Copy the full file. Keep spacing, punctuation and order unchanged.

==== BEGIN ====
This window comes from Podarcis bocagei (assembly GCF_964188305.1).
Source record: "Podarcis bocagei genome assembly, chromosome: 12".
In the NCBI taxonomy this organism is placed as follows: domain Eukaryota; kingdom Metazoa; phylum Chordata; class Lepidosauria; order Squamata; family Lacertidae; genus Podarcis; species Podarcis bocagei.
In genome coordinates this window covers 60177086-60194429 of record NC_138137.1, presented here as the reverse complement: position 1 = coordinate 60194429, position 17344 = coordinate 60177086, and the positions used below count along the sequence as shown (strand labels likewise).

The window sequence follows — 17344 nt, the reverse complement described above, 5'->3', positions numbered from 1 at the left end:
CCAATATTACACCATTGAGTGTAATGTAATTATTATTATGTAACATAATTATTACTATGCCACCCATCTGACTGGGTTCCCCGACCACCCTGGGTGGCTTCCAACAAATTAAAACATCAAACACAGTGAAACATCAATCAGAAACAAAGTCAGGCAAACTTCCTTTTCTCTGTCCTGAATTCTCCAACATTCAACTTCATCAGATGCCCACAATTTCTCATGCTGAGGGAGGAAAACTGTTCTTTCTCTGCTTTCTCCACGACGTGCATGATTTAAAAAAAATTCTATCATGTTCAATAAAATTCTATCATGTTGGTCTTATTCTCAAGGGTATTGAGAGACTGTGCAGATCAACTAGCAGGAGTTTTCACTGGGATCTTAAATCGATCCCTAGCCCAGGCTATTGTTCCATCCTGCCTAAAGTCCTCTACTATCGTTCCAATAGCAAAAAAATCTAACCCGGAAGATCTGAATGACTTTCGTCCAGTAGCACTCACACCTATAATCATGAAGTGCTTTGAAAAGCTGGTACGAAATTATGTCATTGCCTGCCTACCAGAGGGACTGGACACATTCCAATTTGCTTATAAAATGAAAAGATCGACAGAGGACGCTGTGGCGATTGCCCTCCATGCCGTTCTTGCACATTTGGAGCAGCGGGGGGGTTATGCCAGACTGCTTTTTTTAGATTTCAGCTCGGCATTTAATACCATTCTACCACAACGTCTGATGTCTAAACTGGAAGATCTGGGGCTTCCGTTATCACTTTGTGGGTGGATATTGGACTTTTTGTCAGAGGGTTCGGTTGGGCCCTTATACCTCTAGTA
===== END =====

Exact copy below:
This window comes from Podarcis bocagei (assembly GCF_964188305.1).
Source record: "Podarcis bocagei genome assembly, chromosome: 12".
In the NCBI taxonomy this organism is placed as follows: domain Eukaryota; kingdom Metazoa; phylum Chordata; class Lepidosauria; order Squamata; family Lacertidae; genus Podarcis; species Podarcis bocagei.
In genome coordinates this window covers 60177086-60194429 of record NC_138137.1, presented here as the reverse complement: position 1 = coordinate 60194429, position 17344 = coordinate 60177086, and the positions used below count along the sequence as shown (strand labels likewise).

The window sequence follows — 17344 nt, the reverse complement described above, 5'->3', positions numbered from 1 at the left end:
CCAATATTACACCATTGAGTGTAATGTAATTATTATTATGTAACATAATTATTACTATGCCACCCATCTGACTGGGTTCCCCGACCACCCTGGGTGGCTTCCAACAAATTAAAACATCAAACACAGTGAAACATCAATCAGAAACAAAGTCAGGCAAACTTCCTTTTCTCTGTCCTGAATTCTCCAACATTCAACTTCATCAGATGCCCACAATTTCTCATGCTGAGGGAGGAAAACTGTTCTTTCTCTGCTTTCTCCACGACGTGCATGATTTAAAAAAAATTCTATCATGTTCAATAAAATTCTATCATGTTGGTCTTATTCTCAAGGGTATTGAGAGACTGTGCAGATCAACTAGCAGGAGTTTTCACTGGGATCTTAAATCGATCCCTAGCCCAGGCTATTGTTCCATCCTGCCTAAAGTCCTCTACTATCGTTCCAATAGCAAAAAAATCTAACCCGGAAGATCTGAATGACTTTCGTCCAGTAGCACTCACACCTATAATCATGAAGTGCTTTGAAAAGCTGGTACGAAATTATGTCATTGCCTGCCTACCAGAGGGACTGGACACATTCCAATTTGCTTATAAAATGAAAAGATCGACAGAGGACGCTGTGGCGATTGCCCTCCATGCCGTTCTTGCACATTTGGAGCAGCGGGGGGGTTATGCCAGACTGCTTTTTTTAGATTTCAGCTCGGCATTTAATACCATTCTACCACAACGTCTGATGTCTAAACTGGAAGATCTGGGGCTTCCGTTATCACTTTGTGGGTGGATATTGGACTTTTTGTCAGAGGGTTCGGTTGGGCCCTTATACCTCTAGTA